Responsive – are there any roads from criticism to action?
What is described as «responsive» in the English original is referred to by the Research Council as «dynamic and flexible» (3). The efforts involved in imagining the future, practising self-criticism and including other stakeholders in the discussions should be more than just an intellectual exercise; it should give rise to more reflective choices in terms of health policy, in the implementation of technologies and even in the research process itself.
Translating this requirement into practice is an experiment in its own right. We can provide an example from our own experience. A vital topic for our centre is the relationship between academic research and industrial innovation. Our research focus is biomarkers. In simple terms, biomarkers are molecules or other measurable biological parameters that provide diagnostic, prognostic or predictive information, for example about therapeutic response. In drug-based cancer therapy, many patients draw little benefit, and sometimes even considerable risk or harm, from therapies that nevertheless provide benefits at the group level. Potentially, biomarkers can help pave the way for a future when therapies can be better targeted. Moreover, if a biomarker does not involve major diagnostic costs, it can help improve the therapy without raising costs to the same extent as new drugs.
This, so to speak, it the optimistic side of the coin. On the other hand, it is less easy to draw up a complete sociotechnical imaginary about biomarkers that also promises a viable business model for the pharmaceutical industry. It is a boon for patients to avoid taking drugs that are of no benefit to them, but from the industry’s point of view the sales of each drug will decline. Biomarkers in combination with personalised medicine will result in small patient groups that will undergo the same treatment. The price per patient will therefore rise, and conflict with the limits that the authorities will fund through the public purse. In informal conversations with some industry stakeholders we have therefore seen a lukewarm attitude to biomarkers.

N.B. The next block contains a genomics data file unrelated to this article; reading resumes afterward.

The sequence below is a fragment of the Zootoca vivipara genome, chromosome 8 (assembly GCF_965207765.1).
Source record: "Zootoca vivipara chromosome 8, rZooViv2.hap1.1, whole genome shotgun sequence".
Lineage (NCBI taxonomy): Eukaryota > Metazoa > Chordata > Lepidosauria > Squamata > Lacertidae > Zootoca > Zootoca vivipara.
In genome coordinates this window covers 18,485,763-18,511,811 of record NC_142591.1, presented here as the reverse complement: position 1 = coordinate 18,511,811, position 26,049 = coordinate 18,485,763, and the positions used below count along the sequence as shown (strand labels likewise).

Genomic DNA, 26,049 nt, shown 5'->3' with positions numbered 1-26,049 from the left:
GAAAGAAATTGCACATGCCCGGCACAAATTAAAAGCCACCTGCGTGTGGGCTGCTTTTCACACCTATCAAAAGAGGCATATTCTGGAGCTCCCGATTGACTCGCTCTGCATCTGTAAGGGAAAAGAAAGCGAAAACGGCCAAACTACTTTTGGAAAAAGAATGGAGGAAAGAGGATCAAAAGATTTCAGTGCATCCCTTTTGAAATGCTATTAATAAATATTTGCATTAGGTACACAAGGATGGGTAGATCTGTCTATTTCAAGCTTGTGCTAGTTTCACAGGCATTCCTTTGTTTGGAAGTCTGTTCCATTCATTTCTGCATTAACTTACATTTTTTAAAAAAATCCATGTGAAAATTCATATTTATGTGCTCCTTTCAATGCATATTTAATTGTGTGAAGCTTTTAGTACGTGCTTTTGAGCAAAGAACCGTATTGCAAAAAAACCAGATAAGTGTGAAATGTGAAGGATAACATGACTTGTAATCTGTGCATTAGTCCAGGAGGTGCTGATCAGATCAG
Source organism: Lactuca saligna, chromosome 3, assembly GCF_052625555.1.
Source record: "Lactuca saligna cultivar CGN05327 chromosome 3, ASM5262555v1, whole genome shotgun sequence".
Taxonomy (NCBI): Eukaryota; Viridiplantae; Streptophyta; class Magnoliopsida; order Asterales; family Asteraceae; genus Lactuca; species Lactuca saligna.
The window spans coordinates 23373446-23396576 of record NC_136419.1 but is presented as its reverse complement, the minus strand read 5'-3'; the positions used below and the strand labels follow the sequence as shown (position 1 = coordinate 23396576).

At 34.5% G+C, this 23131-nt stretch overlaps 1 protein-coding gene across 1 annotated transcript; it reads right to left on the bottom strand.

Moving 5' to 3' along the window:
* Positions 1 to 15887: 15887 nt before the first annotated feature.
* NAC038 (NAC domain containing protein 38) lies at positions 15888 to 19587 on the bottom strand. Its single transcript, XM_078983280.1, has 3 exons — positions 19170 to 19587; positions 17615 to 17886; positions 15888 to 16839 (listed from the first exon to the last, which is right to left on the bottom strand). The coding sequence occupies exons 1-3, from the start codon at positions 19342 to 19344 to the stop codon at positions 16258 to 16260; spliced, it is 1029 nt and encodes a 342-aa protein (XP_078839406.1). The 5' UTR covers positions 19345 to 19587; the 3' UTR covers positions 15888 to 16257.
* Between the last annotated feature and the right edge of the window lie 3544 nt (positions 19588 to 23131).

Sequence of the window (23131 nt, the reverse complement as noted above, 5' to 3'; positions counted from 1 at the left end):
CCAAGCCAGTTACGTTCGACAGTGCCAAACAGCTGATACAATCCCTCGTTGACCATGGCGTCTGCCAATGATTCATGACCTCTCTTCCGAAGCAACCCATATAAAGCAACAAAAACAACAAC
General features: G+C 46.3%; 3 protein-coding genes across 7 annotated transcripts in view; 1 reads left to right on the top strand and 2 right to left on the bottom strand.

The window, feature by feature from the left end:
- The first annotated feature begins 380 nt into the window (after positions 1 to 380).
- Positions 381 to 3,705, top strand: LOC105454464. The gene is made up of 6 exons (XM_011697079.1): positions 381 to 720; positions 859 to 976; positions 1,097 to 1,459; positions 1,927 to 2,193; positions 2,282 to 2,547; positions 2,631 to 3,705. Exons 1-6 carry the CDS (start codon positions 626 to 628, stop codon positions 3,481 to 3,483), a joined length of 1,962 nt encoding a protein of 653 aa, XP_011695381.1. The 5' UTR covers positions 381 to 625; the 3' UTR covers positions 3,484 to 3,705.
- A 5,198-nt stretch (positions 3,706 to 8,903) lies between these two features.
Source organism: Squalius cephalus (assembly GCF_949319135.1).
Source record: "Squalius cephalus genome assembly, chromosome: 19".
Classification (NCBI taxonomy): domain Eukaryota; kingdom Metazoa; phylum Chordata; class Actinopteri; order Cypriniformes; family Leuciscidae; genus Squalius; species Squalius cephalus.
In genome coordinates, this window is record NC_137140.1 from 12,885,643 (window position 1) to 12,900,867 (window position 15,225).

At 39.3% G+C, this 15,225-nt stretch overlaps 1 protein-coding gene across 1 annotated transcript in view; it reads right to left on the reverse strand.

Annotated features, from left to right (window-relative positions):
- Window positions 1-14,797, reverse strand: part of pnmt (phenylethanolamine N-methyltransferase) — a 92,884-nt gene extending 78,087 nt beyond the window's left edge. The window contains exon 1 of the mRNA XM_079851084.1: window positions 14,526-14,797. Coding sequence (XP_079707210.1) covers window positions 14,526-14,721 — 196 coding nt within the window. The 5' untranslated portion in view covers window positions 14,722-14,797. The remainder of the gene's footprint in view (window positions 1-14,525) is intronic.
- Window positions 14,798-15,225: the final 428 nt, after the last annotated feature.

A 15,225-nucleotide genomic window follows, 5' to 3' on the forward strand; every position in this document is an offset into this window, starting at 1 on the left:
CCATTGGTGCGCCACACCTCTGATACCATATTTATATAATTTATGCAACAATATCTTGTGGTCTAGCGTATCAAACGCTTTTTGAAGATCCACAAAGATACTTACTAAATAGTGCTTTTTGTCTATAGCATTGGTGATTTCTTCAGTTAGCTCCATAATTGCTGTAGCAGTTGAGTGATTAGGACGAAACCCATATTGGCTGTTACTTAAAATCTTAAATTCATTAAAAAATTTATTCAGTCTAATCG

Moreover, there are major knowledge gaps, for example with regard to what makes a biomarker a good biomarker. Kern (14) points out that only one per cent of all biomarkers that are launched from biomedical research end up being applied clinically. As conscious and reflexive cancer researchers we therefore need to combine our belief in working for a future where there are more precise therapies that do not accelerate costs, with doubts regarding the realism and economic viability of this vision. This is a challenge, including in terms of motivational psychology. However, we believe that removal of the false security provided by exaggerated optimism about the potential in basic research will spur creative thinking.
Could other principles for payment of drug-based cancer therapies be envisaged (15)?. Could we envisage a future when patents and profits play a lesser role, thus making biomarkers less of a concern for the industry’s business models? Such questions are relevant for choices in clinical trials – for example whether the researchers primarily seek to test new drugs or whether they would rather attempt new combinations of known drugs. These are difficult considerations not only for individual researchers and research groups, but also for institutions that fund research when designing their programmes.
«Responsible cancer research» as defined by the RRI framework does not make a researcher’s life easier, nor more productive, perhaps, when measured in the short term and according to conventional criteria. Nevertheless, given that the complexity in the relationship between science, technology and society has been recognised, the alternative appears problematic, both ethically an intellectually.